Living with Irritable Bowel Syndrome (IBS) and the FODMAP Diet
What is Irritable Bowel Syndrome (IBS)?
Living with irritable bowel syndrome (IBS) can range from a mild annoyance to complete debilitation. As a sufferer of this syndrome myself, I understand the largest frustration is often due to the fact that the cause is unknown. Until recently, many physicians believed that IBS was all in your head. Since no physical evidence of disease is found, it’s difficult to determine the cause of symptoms and the best course of treatment. And while there is certainly a brain-gut connection with IBS, the syndrome is not just all in your head – these symptoms are very real.
A diagnosis of irritable bowel syndrome can be very frustrating. “Nothing’s wrong,” they say. “Colon looks good!” they say. But you know something’s not right. You might be prescribed a medication or two to help ease your symptoms, but if you’re like me, what you want is to get to the root cause. A word of caution: be careful what you wish for. The path toward finding the root cause of your symptoms is typically frustrating, emotional, and will definitely test your patience. But I can also tell you first-hand that once you figure it out, the journey is worth it!
Various IBS Diets
If you do an internet search for IBS diet you will likely find a number of websites and articles claiming they’ve discovered the Holy Grail. Chances are one or more of these diets will work for you, at least to some extent. They tend to have something in common: they typically restrict certain types of carbohydrates that tend to be problematic. Most likely, they will advise you to give up either gluten or dairy (or both). You don’t have to have celiac disease to be sensitive to gluten, but many individuals find that it’s actually the wheat (the carbohydrate part) which is causing the problem. It’s impossible to know until you give it a try. I recommend eliminating one component of your diet at a time rather than multiple components at once. This will help you control the variables of your dietary experiment. And remember, if this whole process overwhelms you, meeting with a registered dietitian with experience in treating food sensitivities can make a world of difference.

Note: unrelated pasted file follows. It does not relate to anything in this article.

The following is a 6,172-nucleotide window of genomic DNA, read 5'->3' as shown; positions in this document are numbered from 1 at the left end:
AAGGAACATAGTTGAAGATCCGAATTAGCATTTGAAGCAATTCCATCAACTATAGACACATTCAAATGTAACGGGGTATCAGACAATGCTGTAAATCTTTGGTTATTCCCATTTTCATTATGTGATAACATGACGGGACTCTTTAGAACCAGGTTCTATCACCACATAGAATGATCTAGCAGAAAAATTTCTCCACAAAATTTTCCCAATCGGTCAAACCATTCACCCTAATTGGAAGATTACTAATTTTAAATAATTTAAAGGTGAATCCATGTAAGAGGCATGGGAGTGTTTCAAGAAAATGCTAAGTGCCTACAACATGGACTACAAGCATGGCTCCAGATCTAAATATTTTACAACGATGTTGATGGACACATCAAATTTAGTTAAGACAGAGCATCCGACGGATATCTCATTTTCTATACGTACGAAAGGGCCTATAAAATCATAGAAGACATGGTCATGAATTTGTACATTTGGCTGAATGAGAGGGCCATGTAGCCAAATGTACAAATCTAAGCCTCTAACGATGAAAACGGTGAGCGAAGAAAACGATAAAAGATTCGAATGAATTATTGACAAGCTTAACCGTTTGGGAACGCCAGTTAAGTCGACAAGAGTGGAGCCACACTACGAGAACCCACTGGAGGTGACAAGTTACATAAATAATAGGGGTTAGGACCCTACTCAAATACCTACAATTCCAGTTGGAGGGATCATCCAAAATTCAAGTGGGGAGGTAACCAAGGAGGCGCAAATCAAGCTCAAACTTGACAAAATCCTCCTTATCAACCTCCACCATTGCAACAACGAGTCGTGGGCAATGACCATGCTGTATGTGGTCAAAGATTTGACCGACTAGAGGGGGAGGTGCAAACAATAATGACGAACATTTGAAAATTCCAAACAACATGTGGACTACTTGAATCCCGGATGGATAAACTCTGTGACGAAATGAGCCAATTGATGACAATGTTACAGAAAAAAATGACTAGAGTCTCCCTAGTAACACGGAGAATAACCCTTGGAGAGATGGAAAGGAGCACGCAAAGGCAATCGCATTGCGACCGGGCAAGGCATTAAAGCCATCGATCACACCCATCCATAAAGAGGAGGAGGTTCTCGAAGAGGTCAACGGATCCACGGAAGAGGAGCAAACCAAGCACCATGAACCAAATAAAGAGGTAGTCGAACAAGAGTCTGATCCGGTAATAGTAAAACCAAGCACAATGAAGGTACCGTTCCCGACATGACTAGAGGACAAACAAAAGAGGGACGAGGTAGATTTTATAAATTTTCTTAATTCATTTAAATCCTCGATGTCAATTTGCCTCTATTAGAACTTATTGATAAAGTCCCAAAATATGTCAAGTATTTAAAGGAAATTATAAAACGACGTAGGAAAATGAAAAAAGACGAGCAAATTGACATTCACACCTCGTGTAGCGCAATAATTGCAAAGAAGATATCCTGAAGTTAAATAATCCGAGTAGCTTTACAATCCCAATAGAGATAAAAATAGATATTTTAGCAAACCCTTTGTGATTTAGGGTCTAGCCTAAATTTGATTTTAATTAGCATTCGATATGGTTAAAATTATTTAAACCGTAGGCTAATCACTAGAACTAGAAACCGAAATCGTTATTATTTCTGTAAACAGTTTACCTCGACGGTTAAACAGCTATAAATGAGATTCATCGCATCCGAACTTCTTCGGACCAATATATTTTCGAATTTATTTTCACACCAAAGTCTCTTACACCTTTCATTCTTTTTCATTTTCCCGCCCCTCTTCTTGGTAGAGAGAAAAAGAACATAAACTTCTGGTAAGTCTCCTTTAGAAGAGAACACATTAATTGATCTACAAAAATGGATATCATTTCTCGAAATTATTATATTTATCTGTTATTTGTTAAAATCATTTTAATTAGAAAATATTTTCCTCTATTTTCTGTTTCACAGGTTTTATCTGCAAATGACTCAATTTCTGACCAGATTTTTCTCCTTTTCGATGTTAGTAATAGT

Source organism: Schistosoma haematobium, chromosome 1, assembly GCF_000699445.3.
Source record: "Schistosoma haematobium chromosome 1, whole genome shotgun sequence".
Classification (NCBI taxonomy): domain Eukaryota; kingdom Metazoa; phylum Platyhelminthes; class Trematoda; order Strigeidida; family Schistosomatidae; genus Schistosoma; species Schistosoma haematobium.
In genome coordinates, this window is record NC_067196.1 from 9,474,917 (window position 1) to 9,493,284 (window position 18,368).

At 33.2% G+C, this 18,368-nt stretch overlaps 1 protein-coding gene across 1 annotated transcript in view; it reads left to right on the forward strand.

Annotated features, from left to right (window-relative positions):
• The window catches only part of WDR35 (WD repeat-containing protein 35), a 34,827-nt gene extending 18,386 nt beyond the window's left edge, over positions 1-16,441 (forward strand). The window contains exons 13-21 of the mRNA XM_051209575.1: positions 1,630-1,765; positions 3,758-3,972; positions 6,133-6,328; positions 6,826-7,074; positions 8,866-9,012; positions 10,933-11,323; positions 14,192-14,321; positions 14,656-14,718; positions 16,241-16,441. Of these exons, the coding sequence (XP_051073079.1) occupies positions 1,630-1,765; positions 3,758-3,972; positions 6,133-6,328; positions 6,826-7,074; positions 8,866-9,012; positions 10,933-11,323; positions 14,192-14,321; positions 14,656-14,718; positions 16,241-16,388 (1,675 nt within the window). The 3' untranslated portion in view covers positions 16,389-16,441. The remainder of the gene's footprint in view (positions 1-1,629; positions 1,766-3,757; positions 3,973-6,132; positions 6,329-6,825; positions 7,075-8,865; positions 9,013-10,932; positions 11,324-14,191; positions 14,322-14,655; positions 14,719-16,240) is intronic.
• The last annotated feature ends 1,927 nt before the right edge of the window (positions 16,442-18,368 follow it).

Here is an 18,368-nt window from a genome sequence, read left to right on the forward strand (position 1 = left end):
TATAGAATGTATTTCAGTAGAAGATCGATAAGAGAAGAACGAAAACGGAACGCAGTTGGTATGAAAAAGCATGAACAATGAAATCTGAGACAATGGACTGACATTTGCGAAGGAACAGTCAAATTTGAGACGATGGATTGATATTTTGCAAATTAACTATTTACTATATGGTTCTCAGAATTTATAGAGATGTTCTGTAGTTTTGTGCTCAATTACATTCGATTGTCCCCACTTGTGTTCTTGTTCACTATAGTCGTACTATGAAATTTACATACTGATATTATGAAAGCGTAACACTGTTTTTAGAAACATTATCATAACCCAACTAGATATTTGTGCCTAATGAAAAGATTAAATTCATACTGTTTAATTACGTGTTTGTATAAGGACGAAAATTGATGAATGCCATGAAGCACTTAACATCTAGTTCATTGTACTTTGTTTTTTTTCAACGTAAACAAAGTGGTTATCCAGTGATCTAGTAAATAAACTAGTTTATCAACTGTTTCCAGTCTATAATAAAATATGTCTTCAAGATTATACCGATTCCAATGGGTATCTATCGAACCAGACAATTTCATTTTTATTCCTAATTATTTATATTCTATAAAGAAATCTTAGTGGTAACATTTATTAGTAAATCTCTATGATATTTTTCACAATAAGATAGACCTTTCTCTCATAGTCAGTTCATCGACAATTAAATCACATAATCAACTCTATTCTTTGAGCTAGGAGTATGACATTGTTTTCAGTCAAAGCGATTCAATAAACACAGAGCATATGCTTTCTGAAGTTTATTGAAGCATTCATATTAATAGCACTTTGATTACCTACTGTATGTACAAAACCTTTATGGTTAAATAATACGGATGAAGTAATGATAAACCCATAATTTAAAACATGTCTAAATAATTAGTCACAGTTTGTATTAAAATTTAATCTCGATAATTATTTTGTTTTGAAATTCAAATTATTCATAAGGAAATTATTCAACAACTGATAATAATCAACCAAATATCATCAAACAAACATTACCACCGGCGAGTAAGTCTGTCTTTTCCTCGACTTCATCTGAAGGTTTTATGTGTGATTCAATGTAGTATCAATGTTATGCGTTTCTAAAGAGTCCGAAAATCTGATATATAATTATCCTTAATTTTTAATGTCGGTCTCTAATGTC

For the purposes of this blog, let’s assume FODMAPs are your issue. FODMAP stands for many long words that have to do with the nutritional molecules in food. Following a diet low in one or multiple FODMAPs is not easy. Many of my patients are more frustrated by the social aspect of following this diet than anything else – it’s not fair that they can’t eat “normally.” They feel exposed. They hate asking the server to add or eliminate certain ingredients. They wish they could just eat any kind of food and feel fine. My response: you can’t change the cards you’re dealt. Based on my experience, here are some more words of wisdom.
Tips on How to Follow Diets for IBS
1. You have to decide that it’s worth it.
No one’s forcing you to follow a special diet. It’s entirely up to you how much misery you can tolerate. Some people make minimal changes with massive results (the lucky ones), while others have to make lots of changes, monitor every morsel, and turn their lives upside-down. Chances are you are somewhere in between. No matter where you fall in this spectrum, the benefit of changing your diet has to weigh heavier than the burden of doing so.
2. You have to think ahead.
Imagine how you’ll feel an hour or two after eating a meal while staying on track – pants fit, plenty of energy for the rest of the day, not worrying about locating the nearest restroom, etc. Then imagine how you’ll feel an hour or two after multiple dietary indiscretions – probably pretty miserable. You know this because you’ve been here before and it’s not pretty. Bloating. Gas. Discomfort. No energy. Possibly needing to run to the restroom at a moment’s notice. When you remind yourself of this reality, you’re more likely to stick to your plan.
3. You have to practice telling people what you need.
Start with your immediate family – hopefully, they are your greatest supporters. Don’t assume they know what you can and can’t eat. Give them tools to help you by letting them know what you need. Advice? Ideas? Support? Some specialty item from the grocery store? People can’t read your mind, and they can’t do it for you. But they can provide support and encouragement if you let them.
4. You have to give it time.
Practice doesn’t make perfect – practice makes permanent. Practice your new diet in every situation you can imagine. Take notes on how you feel. Keep a food diary. Eventually, you will develop a routine and what was once your “new diet” will become simply the way you eat. Once you reach that new normal, you’ll be so glad that you spent the time putting in the work to feel your best.
Original post date: March, 2015. Revised: Feb. 2019.
These blogs are written by members of the CHI Health Nutrition Services team.